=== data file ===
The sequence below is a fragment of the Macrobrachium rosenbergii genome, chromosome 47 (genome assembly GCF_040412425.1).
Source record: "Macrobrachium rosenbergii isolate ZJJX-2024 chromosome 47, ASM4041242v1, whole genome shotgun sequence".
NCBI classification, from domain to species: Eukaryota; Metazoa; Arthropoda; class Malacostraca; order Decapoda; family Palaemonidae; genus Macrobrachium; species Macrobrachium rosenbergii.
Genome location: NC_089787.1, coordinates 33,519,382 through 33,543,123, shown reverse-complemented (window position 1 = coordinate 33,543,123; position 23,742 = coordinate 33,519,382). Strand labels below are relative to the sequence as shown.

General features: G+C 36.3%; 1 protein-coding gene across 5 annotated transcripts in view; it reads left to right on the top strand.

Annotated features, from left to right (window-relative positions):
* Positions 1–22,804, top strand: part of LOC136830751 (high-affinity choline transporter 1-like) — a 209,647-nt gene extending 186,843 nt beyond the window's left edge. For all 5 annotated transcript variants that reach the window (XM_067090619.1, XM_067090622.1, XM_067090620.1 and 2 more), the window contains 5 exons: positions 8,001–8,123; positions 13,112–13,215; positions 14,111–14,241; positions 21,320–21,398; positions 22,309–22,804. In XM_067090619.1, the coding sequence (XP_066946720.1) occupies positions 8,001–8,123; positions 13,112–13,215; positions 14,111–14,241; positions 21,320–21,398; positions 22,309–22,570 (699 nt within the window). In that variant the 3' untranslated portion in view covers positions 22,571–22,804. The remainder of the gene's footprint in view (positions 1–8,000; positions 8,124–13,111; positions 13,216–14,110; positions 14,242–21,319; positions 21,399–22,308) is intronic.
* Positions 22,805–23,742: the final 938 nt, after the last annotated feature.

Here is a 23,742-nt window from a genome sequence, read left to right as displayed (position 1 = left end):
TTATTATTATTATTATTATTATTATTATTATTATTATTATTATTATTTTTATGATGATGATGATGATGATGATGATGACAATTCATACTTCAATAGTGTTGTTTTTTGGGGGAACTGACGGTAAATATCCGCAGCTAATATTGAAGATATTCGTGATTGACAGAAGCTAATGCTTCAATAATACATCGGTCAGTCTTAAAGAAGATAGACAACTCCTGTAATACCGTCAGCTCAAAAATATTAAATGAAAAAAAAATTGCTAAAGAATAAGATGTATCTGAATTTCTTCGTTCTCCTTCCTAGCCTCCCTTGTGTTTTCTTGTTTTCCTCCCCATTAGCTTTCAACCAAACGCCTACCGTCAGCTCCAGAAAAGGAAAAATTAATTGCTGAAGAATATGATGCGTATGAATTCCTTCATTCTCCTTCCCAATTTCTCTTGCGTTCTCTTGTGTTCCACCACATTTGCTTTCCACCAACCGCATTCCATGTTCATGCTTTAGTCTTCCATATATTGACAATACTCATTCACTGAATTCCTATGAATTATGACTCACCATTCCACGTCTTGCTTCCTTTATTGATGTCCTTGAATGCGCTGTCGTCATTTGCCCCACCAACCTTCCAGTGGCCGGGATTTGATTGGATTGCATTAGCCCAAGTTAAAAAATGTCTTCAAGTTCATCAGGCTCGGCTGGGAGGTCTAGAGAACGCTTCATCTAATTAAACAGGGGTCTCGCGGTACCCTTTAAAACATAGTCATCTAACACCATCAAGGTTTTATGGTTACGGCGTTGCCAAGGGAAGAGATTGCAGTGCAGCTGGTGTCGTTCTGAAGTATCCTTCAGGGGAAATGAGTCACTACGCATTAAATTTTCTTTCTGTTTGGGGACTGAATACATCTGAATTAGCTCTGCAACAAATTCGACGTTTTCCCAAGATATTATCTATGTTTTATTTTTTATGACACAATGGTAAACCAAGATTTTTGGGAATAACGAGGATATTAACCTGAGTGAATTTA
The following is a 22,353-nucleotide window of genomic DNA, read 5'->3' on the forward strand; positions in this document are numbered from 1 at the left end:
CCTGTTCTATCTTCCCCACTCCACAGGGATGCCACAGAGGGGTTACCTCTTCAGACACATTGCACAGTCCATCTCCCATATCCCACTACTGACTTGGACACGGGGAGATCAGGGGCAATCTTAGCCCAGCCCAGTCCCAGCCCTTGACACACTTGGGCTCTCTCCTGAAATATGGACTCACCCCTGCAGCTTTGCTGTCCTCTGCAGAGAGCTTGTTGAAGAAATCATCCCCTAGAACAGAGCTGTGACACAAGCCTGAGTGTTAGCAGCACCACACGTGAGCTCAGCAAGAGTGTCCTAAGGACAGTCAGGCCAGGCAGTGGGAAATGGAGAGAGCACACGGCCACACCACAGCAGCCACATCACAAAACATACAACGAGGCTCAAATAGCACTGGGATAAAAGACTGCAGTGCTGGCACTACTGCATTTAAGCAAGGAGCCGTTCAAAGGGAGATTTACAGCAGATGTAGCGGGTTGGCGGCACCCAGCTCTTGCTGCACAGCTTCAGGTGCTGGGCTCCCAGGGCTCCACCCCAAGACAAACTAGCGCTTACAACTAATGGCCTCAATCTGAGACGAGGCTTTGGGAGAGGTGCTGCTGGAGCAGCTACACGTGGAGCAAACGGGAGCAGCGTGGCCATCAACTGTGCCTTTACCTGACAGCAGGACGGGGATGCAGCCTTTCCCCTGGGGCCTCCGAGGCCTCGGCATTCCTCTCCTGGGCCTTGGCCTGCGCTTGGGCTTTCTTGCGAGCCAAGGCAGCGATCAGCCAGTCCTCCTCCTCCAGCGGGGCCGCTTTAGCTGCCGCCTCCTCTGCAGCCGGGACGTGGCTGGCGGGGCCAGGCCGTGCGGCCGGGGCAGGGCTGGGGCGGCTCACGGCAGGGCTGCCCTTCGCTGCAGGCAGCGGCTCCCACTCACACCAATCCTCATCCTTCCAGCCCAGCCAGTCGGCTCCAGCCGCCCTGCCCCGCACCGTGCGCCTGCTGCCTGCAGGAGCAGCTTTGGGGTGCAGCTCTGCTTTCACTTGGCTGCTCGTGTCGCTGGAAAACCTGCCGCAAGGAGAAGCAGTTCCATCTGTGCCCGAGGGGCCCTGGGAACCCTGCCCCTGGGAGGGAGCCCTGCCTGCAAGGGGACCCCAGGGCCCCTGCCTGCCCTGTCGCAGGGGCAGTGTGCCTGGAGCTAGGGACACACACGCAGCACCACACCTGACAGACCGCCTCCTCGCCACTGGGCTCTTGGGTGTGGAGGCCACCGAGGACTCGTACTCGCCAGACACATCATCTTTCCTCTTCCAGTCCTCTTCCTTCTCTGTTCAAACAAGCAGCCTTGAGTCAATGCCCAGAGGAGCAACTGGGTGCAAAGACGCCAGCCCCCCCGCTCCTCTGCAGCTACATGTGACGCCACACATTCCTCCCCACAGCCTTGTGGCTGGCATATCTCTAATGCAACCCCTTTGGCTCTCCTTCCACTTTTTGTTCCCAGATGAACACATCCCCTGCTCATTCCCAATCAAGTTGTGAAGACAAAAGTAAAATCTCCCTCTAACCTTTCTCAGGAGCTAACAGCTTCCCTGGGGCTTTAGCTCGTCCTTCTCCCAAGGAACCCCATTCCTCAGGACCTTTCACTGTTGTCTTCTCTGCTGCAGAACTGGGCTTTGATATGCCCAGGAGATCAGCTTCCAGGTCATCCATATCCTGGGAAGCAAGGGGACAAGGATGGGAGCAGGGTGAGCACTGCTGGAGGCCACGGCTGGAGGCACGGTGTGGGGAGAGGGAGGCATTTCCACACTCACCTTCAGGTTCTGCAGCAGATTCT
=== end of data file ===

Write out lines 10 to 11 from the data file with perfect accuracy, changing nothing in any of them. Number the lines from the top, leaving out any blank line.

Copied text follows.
TTATTATTATTATTATTATTATTATTATTATTATTATTATTATTATTTTTATGATGATGATGATGATGATGATGATGACAATTCATACTTCAATAGTGTTGTTTTTTGGGGGAACTGACGGTAAATATCCGCAGCTAATATTGAAGATATTCGTGATTGACAGAAGCTAATGCTTCAATAATACATCGGTCAGTCTTAAAGAAGATAGACAACTCCTGTAATACCGTCAGCTCAAAAATATTAAATGAAAAAAAAATTGCTAAAGAATAAGATGTATCTGAATTTCTTCGTTCTCCTTCCTAGCCTCCCTTGTGTTTTCTTGTTTTCCTCCCCATTAGCTTTCAACCAAACGCCTACCGTCAGCTCCAGAAAAGGAAAAATTAATTGCTGAAGAATATGATGCGTATGAATTCCTTCATTCTCCTTCCCAATTTCTCTTGCGTTCTCTTGTGTTCCACCACATTTGCTTTCCACCAACCGCATTCCATGTTCATGCTTTAGTCTTCCATATATTGACAATACTCATTCACTGAATTCCTATGAATTATGACTCACCATTCCACGTCTTGCTTCCTTTATTGATGTCCTTGAATGCGCTGTCGTCATTTGCCCCACCAACCTTCCAGTGGCCGGGATTTGATTGGATTGCATTAGCCCAAGTTAAAAAATGTCTTCAAGTTCATCAGGCTCGGCTGGGAGGTCTAGAGAACGCTTCATCTAATTAAACAGGGGTCTCGCGGTACCCTTTAAAACATAGTCATCTAACACCATCAAGGTTTTATGGTTACGGCGTTGCCAAGGGAAGAGATTGCAGTGCAGCTGGTGTCGTTCTGAAGTATCCTTCAGGGGAAATGAGTCACTACGCATTAAATTTTCTTTCTGTTTGGGGACTGAATACATCTGAATTAGCTCTGCAACAAATTCGACGTTTTCCCAAGATATTATCTATGTTTTATTTTTTATGACACAATGGTAAACCAAGATTTTTGGGAATAACGAGGATATTAACCTGAGTGAATTTA
The following is a 22,353-nucleotide window of genomic DNA, read 5'->3' on the forward strand; positions in this document are numbered from 1 at the left end: